COVID-19: 3 more deaths in N.B. as hospitalizations rise to almost 60

Click to play video: 'New Brunswick begins new testing, isolation rules'
New Brunswick begins new testing, isolation rules
New Brunswick is changing two of its longest-standing COVID-19 measures, with PCR tests now saved for priority groups and self-isolation periods shortened based on vaccination status. Travis Fortnum reports – Jan 4, 2022

Three more people have died from COVID-19 in New Brunswick, the province said in a news release Wednesday.

A person in their 50s has died in the Saint John region, and two people — one in their 50s and the other in their 70s — died in the Fredericton region as a result of the virus.

The number of hospitalizations has risen to 59, three more since Tuesday, with 16 in intensive care.

“Of those in hospital, 41 are over the age of 60 and 10 people are on a ventilator. No one under 19 is hospitalized,” the release said.

The province reported another 779 new infections and 65 recoveries on Wednesday, though the release said beginning, it will no longer be including PCR testing numbers and other data in news releases and will instead announce them on the provincial dashboard.

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“We know that the PCR cases we will be reporting are not a true reflection of the severity of the situation,” said Dr. Jennifer Russell, chief medical officer of health, in the release.

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“We need to remember that COVID-19 is all around us and we need to follow public health measures, including getting fully vaccinated and getting a booster when eligible.”

Of the new cases, 264 are in Zone 1 (Moncton region), 202 are in Zone 2 (Saint John region), 93 are in Zone 3 (Fredericton region), 70 are in Zone 4 (Edmundston region), 24 are in Zone 5 (Campbellton region), 47 are in Zone 6 (Bathurst region) and 79 are in Zone 7 (Miramichi region).

The province says 83 per cent of eligible New Brunswickers are fully vaccinated against COVID-19, 90.4 per cent have received their first dose of a vaccine and 21.9 per cent have received a booster dose.

Testing changes

The province said that people with COVID-19 symptoms are now required to register online for a PCR or rapid test “under the provincial government’s new testing strategy.”

People can determine the kind of test they’re eligible to receive by completing the online form.

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“Those with symptoms, and who are aged two to 49 and do not live in a vulnerable setting, will be advised to take a rapid test,” it said.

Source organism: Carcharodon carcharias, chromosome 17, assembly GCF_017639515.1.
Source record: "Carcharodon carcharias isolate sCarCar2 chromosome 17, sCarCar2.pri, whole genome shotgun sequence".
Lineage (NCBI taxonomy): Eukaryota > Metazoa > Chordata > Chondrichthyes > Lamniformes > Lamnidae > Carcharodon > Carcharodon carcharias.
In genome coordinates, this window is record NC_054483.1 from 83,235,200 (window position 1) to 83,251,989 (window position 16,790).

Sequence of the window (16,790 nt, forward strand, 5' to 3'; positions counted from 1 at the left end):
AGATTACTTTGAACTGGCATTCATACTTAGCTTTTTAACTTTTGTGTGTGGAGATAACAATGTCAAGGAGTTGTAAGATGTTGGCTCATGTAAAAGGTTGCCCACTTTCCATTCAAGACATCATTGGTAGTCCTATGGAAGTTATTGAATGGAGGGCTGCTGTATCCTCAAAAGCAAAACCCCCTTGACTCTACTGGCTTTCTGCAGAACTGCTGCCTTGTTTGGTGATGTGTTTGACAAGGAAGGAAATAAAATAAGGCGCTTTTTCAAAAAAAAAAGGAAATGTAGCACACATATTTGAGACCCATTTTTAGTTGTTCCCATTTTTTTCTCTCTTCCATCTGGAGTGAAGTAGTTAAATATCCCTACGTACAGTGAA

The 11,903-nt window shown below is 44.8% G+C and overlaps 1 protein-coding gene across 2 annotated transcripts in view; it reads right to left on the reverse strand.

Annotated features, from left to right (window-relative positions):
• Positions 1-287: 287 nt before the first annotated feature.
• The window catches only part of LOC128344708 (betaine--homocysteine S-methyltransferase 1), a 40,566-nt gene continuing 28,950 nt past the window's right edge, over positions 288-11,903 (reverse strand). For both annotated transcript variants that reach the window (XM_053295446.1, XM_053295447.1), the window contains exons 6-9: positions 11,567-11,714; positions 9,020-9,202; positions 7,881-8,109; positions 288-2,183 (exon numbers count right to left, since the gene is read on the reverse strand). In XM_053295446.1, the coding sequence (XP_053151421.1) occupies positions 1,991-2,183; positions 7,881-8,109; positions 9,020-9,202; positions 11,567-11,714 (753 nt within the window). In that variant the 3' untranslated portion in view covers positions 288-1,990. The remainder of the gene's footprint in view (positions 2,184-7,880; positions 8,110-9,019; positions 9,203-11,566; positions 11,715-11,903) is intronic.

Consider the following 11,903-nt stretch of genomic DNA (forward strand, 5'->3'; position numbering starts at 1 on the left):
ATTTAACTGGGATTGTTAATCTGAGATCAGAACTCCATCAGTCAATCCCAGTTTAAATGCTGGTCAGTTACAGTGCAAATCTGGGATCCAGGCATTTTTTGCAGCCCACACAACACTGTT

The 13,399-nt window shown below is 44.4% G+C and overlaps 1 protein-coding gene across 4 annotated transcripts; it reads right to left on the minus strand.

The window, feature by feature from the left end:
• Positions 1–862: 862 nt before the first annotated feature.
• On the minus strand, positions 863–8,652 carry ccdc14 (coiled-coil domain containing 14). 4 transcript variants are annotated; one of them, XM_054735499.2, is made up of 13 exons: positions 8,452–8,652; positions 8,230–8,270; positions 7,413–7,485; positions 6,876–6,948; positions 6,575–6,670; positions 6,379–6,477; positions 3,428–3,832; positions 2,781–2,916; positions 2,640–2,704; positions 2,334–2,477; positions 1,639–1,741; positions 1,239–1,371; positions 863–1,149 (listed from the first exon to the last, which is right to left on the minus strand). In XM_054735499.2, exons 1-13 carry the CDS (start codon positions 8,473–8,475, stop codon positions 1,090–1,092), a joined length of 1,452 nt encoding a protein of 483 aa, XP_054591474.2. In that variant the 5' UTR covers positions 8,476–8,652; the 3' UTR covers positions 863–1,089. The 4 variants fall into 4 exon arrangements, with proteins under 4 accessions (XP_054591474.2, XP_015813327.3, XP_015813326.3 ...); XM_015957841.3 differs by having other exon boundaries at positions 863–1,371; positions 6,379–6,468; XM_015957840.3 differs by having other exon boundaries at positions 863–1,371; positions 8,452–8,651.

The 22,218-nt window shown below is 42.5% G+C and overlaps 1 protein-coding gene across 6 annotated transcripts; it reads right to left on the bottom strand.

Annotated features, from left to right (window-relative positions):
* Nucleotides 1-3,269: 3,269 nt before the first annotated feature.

“After registering their information, people can book an appointment to pick up a rapid-test kit at a local assessment centre. Anyone picking up rapid tests must present an email confirmation of their appointment.”

PCR rests are now reserved only for people “at the highest risk of being hospitalized due to COVID-19,” including:

  • Health-care workers and those who live or work in long-term care facilities, homeless shelters and correctional facilities.
  • People who are symptomatic and aged 50 and over.
  • People who are symptomatic and immunocompromised.
  • People who are symptomatic and pregnant.
  • People who are identified as a priority by Public Health.

Those who need a PCR test for travel, residents of First Nations communities and children under two are also eligible to receive a PCR test. As well, people who are isolating because of their symptoms are permitted to leave isolation for a test appointment.

“Due to rising case numbers caused by the Omicron variant, we need to ensure that every person with symptoms is able to get a test,” said Health Minister Dorothy Shephard in the release.

“This means that people without symptoms do not qualify for a rapid-test kit. There is no need to stockpile tests. If you have extra test kits at home and do not have symptoms right now, I encourage you to share them with family and friends who may need them. We anticipate access to additional rapid tests over the coming days and weeks for anyone who has symptoms and must ensure we are protecting our most vulnerable.”


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